It says nurses had seen no action to reduce the number of ligature points at the unit and were unable to mitigate the risk.
The email also noted that the cramped, noisy unit, because of its co-location with a surgical ward, “will only have negative impacts on patients who have limited thresholds of these environments due to mental illness”.
The SASMOA report says that SA Health had conducted a “ligature review” since receiving the ANMF email.
Regardless, nearly a year after nurses warned about ligature points and despite recorded suicide attempts during the previous year in the facility, the December 2017 report notes:
- “Extremely obvious” ligature points remained at the facility, risking enabling suicide there.
- Patients had attempted suicide using the ligature points.
- Medical staff believed it was “only a matter of time” before a preventable death occurs within the unit.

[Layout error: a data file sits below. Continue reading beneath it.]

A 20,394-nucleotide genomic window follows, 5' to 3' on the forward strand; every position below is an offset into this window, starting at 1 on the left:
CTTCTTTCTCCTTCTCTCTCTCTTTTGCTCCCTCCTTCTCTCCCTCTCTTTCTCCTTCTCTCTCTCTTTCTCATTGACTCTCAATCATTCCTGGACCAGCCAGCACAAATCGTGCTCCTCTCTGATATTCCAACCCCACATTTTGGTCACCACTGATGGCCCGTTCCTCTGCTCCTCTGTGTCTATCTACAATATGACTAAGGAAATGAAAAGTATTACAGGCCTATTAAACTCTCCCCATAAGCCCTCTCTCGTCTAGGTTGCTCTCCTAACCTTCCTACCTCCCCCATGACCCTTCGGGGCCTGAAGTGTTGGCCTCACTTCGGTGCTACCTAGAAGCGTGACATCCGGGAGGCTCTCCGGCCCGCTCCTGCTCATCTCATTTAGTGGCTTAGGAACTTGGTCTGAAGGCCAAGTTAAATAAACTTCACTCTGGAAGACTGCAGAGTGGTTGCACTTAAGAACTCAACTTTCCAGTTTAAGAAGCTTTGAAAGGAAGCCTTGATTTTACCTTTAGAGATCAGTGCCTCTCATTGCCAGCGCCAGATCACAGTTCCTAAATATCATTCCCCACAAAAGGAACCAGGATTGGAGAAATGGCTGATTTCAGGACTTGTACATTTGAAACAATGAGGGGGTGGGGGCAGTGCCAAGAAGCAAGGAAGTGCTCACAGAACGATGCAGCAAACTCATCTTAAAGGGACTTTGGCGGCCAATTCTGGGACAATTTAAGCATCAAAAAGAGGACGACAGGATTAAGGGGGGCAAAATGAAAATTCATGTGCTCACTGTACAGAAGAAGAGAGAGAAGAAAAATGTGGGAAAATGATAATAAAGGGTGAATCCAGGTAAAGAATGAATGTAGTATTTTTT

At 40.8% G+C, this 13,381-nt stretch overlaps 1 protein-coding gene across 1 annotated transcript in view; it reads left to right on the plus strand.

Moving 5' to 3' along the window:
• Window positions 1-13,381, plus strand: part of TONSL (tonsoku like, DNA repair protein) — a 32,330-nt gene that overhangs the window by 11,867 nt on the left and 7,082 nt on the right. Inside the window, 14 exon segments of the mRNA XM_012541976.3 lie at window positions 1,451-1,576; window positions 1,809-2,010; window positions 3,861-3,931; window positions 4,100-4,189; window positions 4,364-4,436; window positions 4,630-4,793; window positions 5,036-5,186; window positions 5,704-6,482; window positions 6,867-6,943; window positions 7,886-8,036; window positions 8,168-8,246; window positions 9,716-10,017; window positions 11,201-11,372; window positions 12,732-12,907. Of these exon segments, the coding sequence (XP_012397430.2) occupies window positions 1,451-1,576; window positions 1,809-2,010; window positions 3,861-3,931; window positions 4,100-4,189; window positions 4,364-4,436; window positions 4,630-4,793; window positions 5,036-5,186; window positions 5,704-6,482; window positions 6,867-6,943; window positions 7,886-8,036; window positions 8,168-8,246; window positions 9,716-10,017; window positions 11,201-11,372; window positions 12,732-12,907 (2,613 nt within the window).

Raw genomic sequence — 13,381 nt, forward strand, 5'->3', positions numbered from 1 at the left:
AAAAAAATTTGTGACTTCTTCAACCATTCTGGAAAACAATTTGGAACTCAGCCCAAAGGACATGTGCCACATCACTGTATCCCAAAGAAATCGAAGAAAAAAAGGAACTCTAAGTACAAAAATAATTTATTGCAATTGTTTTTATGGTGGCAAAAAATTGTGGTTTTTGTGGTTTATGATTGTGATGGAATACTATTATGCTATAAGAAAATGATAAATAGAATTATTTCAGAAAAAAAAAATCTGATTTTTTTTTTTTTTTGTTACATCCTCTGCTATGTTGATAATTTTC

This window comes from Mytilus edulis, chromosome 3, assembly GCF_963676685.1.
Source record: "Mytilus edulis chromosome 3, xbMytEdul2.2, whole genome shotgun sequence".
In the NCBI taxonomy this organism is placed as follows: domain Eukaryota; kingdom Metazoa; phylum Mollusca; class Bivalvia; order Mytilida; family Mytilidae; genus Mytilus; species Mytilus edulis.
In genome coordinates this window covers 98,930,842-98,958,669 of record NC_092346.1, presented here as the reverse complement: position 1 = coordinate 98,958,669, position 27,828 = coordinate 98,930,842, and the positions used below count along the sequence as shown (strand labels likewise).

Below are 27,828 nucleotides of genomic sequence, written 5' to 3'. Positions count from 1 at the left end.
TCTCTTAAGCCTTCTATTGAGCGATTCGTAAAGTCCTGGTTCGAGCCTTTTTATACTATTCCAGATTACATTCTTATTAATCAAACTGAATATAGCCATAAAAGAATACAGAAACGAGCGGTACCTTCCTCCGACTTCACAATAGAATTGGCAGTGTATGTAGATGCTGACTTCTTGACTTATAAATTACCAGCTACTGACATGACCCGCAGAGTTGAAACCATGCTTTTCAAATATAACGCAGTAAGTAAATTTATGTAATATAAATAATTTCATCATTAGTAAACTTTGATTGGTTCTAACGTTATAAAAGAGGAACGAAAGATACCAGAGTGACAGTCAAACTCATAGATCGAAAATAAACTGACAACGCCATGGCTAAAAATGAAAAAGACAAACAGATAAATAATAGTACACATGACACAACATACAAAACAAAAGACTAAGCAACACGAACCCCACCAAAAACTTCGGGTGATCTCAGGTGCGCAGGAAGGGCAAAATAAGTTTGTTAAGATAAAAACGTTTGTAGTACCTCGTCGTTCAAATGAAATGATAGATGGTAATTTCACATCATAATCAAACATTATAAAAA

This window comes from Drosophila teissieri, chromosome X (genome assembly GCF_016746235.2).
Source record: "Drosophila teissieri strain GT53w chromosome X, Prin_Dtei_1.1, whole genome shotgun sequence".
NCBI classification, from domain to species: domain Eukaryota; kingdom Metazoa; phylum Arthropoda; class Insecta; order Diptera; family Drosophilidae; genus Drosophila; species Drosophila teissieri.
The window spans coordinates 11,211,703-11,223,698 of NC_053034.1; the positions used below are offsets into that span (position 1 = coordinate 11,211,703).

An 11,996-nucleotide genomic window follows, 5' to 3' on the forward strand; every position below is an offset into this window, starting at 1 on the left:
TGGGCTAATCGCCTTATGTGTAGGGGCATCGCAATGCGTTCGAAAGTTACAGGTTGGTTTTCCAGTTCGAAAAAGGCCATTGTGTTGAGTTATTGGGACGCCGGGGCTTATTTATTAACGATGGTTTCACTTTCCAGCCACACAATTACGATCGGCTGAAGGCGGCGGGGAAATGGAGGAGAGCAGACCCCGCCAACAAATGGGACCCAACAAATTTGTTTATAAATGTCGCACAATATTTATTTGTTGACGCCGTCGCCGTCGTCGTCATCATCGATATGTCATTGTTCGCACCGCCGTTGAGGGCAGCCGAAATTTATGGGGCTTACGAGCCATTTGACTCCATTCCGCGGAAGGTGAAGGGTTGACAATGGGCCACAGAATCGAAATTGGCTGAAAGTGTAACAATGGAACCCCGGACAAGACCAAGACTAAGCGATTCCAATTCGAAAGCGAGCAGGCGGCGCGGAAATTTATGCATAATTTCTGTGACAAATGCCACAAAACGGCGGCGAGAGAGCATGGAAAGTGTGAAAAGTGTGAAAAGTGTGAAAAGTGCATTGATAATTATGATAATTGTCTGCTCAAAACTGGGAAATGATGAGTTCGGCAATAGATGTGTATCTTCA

- There was no clear line of sight to ensure the safety of mental health patients.
- The co-location with a surgical ward meant mentally ill patients had to share bathrooms with those recovering from surgery.
- The noisy environment was counter-therapeutic for psychiatric patients.
Despite this, SA Health won’t explain why they didn’t close the unit sooner. They simply tell us: “All Local Health Networks undertake regular ligature audits of their mental health facilities at least once a year”.
The statutory office charged with inspecting mental health facilities, the Community Visitor Scheme, also sounded a warning on the unit, producing a series of reports on the state of the facility in 2016 and 2017.
A summary of those reports shows:
- A ligature point in the unit was used in self-harm. (Reported September 2016)
- Repeated warnings that co-locating the mental health unit with a surgical unit was compromising patient safety and treatment. (Reported September 2016, April 2017, July 2017)
- Reports of patients with mental illness forced to share bedrooms and bathrooms with non-psychiatric patients recovering from surgery. (Reported October 2016, December 2016)
- Repeated warnings that the noisy, crowded environment was compromising treatment for mental health patients. (Reported October 2016, December 2016, July 2017, October 2017)